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Mogul hopes he's built a Krakow-adjacent Hollywood

A studio 20 miles outside Poland's second-largest city looks otherworldly. Polish mogul Stanislaw Tyczynski wants it to be all things to filmmakers looking to make blockbusters.

August 07, 2011|By Steven Zeitchik, Los Angeles Times
  • Polish mogul Stanislaw Tyczynski created Alvernia Studios to make English-language, star-led films.
Polish mogul Stanislaw Tyczynski created Alvernia Studios to make English-language,… (Alvernia Studios )

Reporting from Krakow, Poland — — About 20 miles outside of Krakow, amid fields that unfold endlessly beyond Poland's second-largest city, a "Blade Runner"-like complex looms: Fourteen silvery domes, their interiors tricked out like the chambers of a spaceship, connected to one another via glass tunnel.

Inside the complex, past a guard booth shaped like a giant helmet, doors open with a whoosh when fingerprint scanners detect an approved visitor. In one cavernous space, banks of rooms with showers and beds are stacked several stories high, as though providing quarters for Captain Jean-Luc Picard and his crew. A Space Age cafeteria bears a strong resemblance to the "Stars Wars" cantina.

If it sounds like the set of a science fiction film, well, it could be. But the man behind the whimsical facility, called Alvernia Studios, hopes it's something more than that — an unlikely new player in film production and financing. The facility's mastermind is an eccentric, press-averse mogul named Stanislaw Tyczynski, who made his money founding Poland's first commercial radio station, RMF FM. He sold it five years ago to the German conglomerate Bauer for several hundred million dollars, using the cash to establish Alvernia, which he hopes will put Poland on the movie map.

Unlike most efforts in other Eastern European cities such as Prague or Budapest, where the focus has been on funding from the government or from U.S. interests, Tyczynski is trying a different tack: a privately financed, wholly local entity. His campus here is a reminder that even some of the most un-Hollywood-like corners of the world want, realistically or not, to be a part of the filmmaking game.

"We hope to be everything in the movie business," said Robert Kalinowski, Tyczynski's chief publicist, aide-de-camp and face to the outside world. "With money and good ideas, we can be, no?" he said, sounding at once boastful and needy.

'Money,' 'blockbusters'

Tyczynski, 53, created Alvernia Studios in 2010 to fund English-language, star-centric films and serve as a facility where those films can be shot and edited. (There is a staff of executives and crew of about 70 that can swell depending on the number of films in production.)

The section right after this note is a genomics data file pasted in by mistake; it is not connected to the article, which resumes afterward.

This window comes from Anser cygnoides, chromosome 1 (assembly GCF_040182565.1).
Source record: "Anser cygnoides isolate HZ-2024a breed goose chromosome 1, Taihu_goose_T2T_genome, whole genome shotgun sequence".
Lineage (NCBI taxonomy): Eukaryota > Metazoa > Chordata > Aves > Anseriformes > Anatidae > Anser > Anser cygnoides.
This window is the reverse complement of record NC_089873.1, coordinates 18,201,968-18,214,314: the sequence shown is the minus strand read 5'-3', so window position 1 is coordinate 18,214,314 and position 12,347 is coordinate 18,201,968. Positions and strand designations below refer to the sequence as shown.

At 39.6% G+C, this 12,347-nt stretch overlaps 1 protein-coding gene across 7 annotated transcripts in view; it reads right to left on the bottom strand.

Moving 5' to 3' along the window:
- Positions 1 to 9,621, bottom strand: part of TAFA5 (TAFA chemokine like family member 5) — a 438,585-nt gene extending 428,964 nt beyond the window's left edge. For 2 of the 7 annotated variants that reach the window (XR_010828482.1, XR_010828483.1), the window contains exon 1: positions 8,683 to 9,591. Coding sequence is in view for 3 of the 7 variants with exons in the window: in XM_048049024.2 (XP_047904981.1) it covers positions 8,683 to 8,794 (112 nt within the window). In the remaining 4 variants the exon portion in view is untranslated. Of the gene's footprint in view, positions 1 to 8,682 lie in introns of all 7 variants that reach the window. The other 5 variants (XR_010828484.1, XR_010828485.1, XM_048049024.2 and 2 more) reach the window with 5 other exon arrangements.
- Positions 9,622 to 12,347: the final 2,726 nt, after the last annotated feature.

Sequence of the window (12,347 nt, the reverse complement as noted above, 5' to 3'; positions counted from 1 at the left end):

The company has put money into "Vamps," a recently shot vampire romantic comedy directed by "Clueless" director Amy Heckerling and starring Sigourney Weaver and Alicia Silverstone; it was edited at Alvernia earlier this year and is seeking a U.S. distribution deal. Tyczynski's firm also recently agreed to co-finance Nicholas Jarecki's $10-million financial-world thriller "Arbitrage," starring Richard Gere and Tim Roth, which recently finished shooting and will go into postproduction at Alvernia in the fall. A smattering of Polish productions are also using the facility.

Underlying the company's mission is a kind of disdain for government regulation and funding that would make Michele Bachmann proud. Asked via email about what has surprised him most about the film business — as leery of the press as he is of government, Tyczynski rarely gives interviews and, according to Kalinowski, has never answered questions from a U.S. media outlet until now — Tyczynski replied:

"European socialism! And more specifically, European scale of insanity in financing films by European taxpayers. Yes, it is 500 million of Europeans that are financing movie crap, even without going to the movies!" he said, alluding to state-run film commissions in many European countries.

Even with Tyczynski's deep pockets, though, top-flight directors are difficult to attract to a place like suburban Krakow. Alvernia is an unknown entity, and most filmmakers would rather not risk meddling from a Polish mogul. Others with dreams like Tyczynski's have tried and failed — the list of international companies with big Hollywood dreams that belly-flopped is long, stretching from the Middle East to Western Europe.

Yet Tyczynski believes that a shift is inevitable: American filmmakers need money more urgently than ever, and entrepreneurs like him want to bring both business and prestige to their home country. A company like Alvernia, he says, helps everybody win.

Krakow has a rich cinematic history. The city of 750,000 is the birthplace of Roman Polanski, and directors such as Jerzy Skolimoswki have shot and set movies throughout Poland. But Alvernia doesn't want to make the kind of small films those auteurs are interested in. Asked at the Cannes Film Festival this spring about Alvernia's philosophy, Lukasz Poninski, the company's international sales agent, had a succinct answer: "Money. A lot of money. With big blockbusters. These small Polish films are too dark and depressing."

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